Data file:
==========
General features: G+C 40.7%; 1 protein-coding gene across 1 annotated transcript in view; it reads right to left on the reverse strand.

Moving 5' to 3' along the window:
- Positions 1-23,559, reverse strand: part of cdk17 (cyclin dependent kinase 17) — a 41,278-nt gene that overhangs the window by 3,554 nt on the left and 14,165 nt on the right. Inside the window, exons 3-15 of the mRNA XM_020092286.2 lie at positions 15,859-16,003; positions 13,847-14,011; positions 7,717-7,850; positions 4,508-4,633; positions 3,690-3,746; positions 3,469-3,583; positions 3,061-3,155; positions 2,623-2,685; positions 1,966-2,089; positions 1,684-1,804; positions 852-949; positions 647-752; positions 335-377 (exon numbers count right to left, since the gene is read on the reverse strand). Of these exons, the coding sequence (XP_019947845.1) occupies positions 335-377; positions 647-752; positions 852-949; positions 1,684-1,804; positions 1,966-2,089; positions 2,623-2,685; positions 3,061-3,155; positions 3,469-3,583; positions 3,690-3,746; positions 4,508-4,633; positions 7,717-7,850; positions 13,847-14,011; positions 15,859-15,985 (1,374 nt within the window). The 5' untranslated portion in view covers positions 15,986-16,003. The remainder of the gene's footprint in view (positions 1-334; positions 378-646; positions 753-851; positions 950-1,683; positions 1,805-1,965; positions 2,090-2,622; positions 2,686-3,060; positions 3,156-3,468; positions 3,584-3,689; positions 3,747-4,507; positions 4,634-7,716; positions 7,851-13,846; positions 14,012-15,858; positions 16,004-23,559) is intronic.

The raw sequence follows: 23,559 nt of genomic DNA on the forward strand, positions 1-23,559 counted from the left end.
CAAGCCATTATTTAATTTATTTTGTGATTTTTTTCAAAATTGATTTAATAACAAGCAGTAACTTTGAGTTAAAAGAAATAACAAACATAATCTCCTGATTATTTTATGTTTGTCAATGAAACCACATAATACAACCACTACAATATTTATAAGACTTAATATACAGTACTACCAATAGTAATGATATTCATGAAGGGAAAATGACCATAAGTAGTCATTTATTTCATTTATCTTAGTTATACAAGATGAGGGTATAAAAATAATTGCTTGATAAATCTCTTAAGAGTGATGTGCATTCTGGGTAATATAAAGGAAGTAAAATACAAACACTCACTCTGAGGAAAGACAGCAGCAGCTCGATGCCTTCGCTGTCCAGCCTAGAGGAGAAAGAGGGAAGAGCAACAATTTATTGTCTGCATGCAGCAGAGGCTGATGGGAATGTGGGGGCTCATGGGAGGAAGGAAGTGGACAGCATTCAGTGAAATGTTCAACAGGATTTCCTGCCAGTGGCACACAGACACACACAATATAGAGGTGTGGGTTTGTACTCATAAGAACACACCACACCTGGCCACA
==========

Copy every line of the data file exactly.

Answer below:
General features: G+C 40.7%; 1 protein-coding gene across 1 annotated transcript in view; it reads right to left on the reverse strand.

Moving 5' to 3' along the window:
- Positions 1-23,559, reverse strand: part of cdk17 (cyclin dependent kinase 17) — a 41,278-nt gene that overhangs the window by 3,554 nt on the left and 14,165 nt on the right. Inside the window, exons 3-15 of the mRNA XM_020092286.2 lie at positions 15,859-16,003; positions 13,847-14,011; positions 7,717-7,850; positions 4,508-4,633; positions 3,690-3,746; positions 3,469-3,583; positions 3,061-3,155; positions 2,623-2,685; positions 1,966-2,089; positions 1,684-1,804; positions 852-949; positions 647-752; positions 335-377 (exon numbers count right to left, since the gene is read on the reverse strand). Of these exons, the coding sequence (XP_019947845.1) occupies positions 335-377; positions 647-752; positions 852-949; positions 1,684-1,804; positions 1,966-2,089; positions 2,623-2,685; positions 3,061-3,155; positions 3,469-3,583; positions 3,690-3,746; positions 4,508-4,633; positions 7,717-7,850; positions 13,847-14,011; positions 15,859-15,985 (1,374 nt within the window). The 5' untranslated portion in view covers positions 15,986-16,003. The remainder of the gene's footprint in view (positions 1-334; positions 378-646; positions 753-851; positions 950-1,683; positions 1,805-1,965; positions 2,090-2,622; positions 2,686-3,060; positions 3,156-3,468; positions 3,584-3,689; positions 3,747-4,507; positions 4,634-7,716; positions 7,851-13,846; positions 14,012-15,858; positions 16,004-23,559) is intronic.

The raw sequence follows: 23,559 nt of genomic DNA on the forward strand, positions 1-23,559 counted from the left end.
CAAGCCATTATTTAATTTATTTTGTGATTTTTTTCAAAATTGATTTAATAACAAGCAGTAACTTTGAGTTAAAAGAAATAACAAACATAATCTCCTGATTATTTTATGTTTGTCAATGAAACCACATAATACAACCACTACAATATTTATAAGACTTAATATACAGTACTACCAATAGTAATGATATTCATGAAGGGAAAATGACCATAAGTAGTCATTTATTTCATTTATCTTAGTTATACAAGATGAGGGTATAAAAATAATTGCTTGATAAATCTCTTAAGAGTGATGTGCATTCTGGGTAATATAAAGGAAGTAAAATACAAACACTCACTCTGAGGAAAGACAGCAGCAGCTCGATGCCTTCGCTGTCCAGCCTAGAGGAGAAAGAGGGAAGAGCAACAATTTATTGTCTGCATGCAGCAGAGGCTGATGGGAATGTGGGGGCTCATGGGAGGAAGGAAGTGGACAGCATTCAGTGAAATGTTCAACAGGATTTCCTGCCAGTGGCACACAGACACACACAATATAGAGGTGTGGGTTTGTACTCATAAGAACACACCACACCTGGCCACA